Why yes, I do, in fact, LOVE motherhood.

Thursday, February 19, 2015
It's come to my attention that yesterday's "Day in the Life" post could have come across as me being an ungrateful work from home mom (because, I do, in fact, run a biz here), or that I simply don't enjoy motherhood.

That couldn't be further from the truth.

Yesterday's post was merely to make other moms (who have commented on how I'm a super mom) feel better that "No, I'm definitely NOT a super mom." I don't think of myself as one. I never have it all together, and I've definitely never thought I've EVER had it all together. Something is always neglected on purpose, or purely forgotten, not on purpose.

There is always chaos. Always. Motherhood (and parenting in general) is anything but a walk in the park.

There are beautiful moments. The baby placed in your arms for the first time. Snuggles. The first "I wuv you." The pride in something they created, "just for you mama". The milestones. The "I need one more hug, mama."


But, as my post, which was strictly written as a narrative of an average day I picked out of no where showed you, a lot of motherhood is mundane. The laundry never stops. The dishes never stop. Something is always spilled, dropped, broken, lost, and someone always has something somebody else wants. Just because.


And that's ok. That's life. No one has to love wiping butts. It doesn't make you a better or worse mother if you are like me and hope that you never ever have to take a coat off of one child so that the other child can puke into it while you stand in the sporting good section of Target. I can really do without that stuff, and I have a sneaking suspicion that even when my children are grown, I actually won't miss catching puke. Shocker. But forgive me for thinking that yes, I AM still a good mother.



Yesterday was a perfect example of a busy day. To and from dance, to and from Target, a doctor appointment for me, quick lunches, early/short naps, and not being here when Henry got home from the bus. Was it an average day? Yes. Did it have more chaos and less play and snuggles and downtime than other average days? Yes.

Just because I was exhausted and enjoyed a quiet 30 minutes alone at Target doesn't make me a bad mother. It just makes me an exhausted mother. You know, like ALL of us who are in the trenches of parenting multiple young children under the age of 6 are? Like anyone who was once in those trenches at a different season of life. You know the trench where the noise never stops? That one. Quiet alone time is refreshing and completely necessary to maintain some level of sanity.


You can tell me I'll miss this. And you are right. Most of it, for sure, anyway. Being a mother is a beautiful thing, and this growing up stuff is happening too fast. But how difficult it is. How anxiety ridden it can be. How exhausting it always is. That's not null and void because I will, in fact, miss it all someday. It still gets to be hard, because it is hard, and that's the season of motherhood I'm in.


I love these littles. With absolutely every ounce of my being. I would give my life for them. I have sacrificed pieces of me, but gained so much more becoming a mother. The daily nuances and frustrations that come along with being a mother don't change any of that. I get to love my children. And I get to be exhausted too. And I get to get excited about alone time at Target.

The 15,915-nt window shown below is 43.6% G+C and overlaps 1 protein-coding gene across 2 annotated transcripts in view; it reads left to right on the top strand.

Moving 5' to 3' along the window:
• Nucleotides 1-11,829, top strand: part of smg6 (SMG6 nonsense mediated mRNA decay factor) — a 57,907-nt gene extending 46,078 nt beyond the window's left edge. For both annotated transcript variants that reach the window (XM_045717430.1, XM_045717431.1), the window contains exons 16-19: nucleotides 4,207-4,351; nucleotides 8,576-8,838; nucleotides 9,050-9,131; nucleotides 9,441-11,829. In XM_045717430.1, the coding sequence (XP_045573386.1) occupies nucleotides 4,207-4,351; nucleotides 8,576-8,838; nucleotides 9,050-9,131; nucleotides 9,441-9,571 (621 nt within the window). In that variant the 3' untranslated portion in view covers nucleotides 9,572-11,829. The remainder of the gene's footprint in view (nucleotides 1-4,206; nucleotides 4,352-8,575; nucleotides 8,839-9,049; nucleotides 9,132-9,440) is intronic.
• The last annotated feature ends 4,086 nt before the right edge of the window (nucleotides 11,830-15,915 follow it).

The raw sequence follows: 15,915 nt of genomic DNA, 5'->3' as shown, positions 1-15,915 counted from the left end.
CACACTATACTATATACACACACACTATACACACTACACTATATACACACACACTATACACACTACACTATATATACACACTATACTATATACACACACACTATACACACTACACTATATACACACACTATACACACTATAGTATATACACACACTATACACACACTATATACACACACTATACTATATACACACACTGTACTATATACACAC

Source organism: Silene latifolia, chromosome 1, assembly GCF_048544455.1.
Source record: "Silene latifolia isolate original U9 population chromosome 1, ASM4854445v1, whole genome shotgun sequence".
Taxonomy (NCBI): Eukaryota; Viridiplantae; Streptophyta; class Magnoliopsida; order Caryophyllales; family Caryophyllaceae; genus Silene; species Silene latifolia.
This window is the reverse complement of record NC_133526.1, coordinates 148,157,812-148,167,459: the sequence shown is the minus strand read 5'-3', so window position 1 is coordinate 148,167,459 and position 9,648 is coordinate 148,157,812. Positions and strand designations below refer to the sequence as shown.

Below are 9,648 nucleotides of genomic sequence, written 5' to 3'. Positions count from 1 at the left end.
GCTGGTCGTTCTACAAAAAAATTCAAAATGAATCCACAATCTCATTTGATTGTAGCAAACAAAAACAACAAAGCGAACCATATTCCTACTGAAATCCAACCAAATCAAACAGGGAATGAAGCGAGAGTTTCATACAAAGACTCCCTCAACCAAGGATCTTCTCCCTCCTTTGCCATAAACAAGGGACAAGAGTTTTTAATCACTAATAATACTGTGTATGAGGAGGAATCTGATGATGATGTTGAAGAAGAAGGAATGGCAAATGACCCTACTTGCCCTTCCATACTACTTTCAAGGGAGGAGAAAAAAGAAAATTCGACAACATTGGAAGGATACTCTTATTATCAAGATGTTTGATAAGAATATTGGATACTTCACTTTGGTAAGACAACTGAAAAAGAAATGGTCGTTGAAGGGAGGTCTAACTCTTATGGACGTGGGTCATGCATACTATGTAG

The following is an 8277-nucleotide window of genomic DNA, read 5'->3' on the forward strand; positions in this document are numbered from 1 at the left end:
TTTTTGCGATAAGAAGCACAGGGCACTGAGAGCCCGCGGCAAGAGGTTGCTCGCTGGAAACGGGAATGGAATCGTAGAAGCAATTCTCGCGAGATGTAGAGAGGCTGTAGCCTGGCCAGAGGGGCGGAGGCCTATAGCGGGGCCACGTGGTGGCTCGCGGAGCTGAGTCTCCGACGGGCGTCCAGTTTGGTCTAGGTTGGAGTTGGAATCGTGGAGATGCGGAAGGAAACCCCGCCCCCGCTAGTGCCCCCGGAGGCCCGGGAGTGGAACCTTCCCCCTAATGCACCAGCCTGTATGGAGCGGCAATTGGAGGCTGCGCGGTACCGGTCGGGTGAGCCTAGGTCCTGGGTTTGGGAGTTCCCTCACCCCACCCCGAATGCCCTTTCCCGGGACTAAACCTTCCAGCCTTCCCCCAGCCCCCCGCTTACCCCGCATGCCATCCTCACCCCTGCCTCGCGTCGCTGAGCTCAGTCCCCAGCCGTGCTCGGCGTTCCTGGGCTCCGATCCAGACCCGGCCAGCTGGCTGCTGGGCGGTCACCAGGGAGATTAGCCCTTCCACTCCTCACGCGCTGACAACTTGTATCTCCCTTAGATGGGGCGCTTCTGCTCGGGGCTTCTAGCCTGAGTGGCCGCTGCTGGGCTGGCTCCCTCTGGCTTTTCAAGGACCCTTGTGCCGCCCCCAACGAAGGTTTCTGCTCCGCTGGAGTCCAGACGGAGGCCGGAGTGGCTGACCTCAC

They make me laugh::

"Mama, I tink dat shirt is too big. I can see your boo-boos. Your boo-boos are falling out."

They make me cry::

"Mama, you're the best mama in the whole wide world. I never want to have another mama."

Those are the moments I know I will miss. I know it.


I wouldn't change any part of my life. I have three amazing kiddos and one fantastic, smart and handsome husband by my side. And I do realize that it's going by too fast. But as seasons of life end, new ones begin.


Henry's pride in bringing home worksheets with perfectly written sentences will soon turn into pride over science projects, more soccer goals, and acing that really hard history test.

The cheers for Claire to go poop on the potty will soon be cheers at a soccer game. And dance recitals. And spelling bees.

The clapping for Norah's perfect imitation of a new word will change to applause for pooping on the potty, and any or all of the other things for either kid I mentioned above. And ALL of that is awesome.

Point being, I am enjoying what I have. But I also look forward to all that is to come. Including the one day that I get to dance with my son on his wedding day and zip up the wedding dresses of my daughters.


I am who I am today because I became a mother. Before I was a mother, I was a special education teacher. 6 years into motherhood and I'm a work from home photographer with a pretty decent and successful business. These children literally changed the course of my life. A life where I can be creative, work from home, and freeze a few of these memories for us and a whole bunch of other awesome clients. And for that I am grateful. Never could that 24 year old pregnant me ever have imagined how my life would be shaped and changed by them.


I may not fully enjoy vomit, the never ending dishes/laundry, or that feeling that never goes away that you must be forgetting something. Because I am.

But it certainly doesn't mean I don't enjoy motherhood or the fact that along with their father, these little miracles are ours to shape into beautiful people. And that's an amazing thing.


Motherhood is hard. It's really, really hard. But it's so beautiful. And it's exactly what I want.


1 comment:

costlules said...

I used to be going to say as an alternative is that it has grow to be increasingly more a behavior to take breaks from my work day routine, talking from four hour straight worktime in a row to chunk of works in 20-60 minute bursts.


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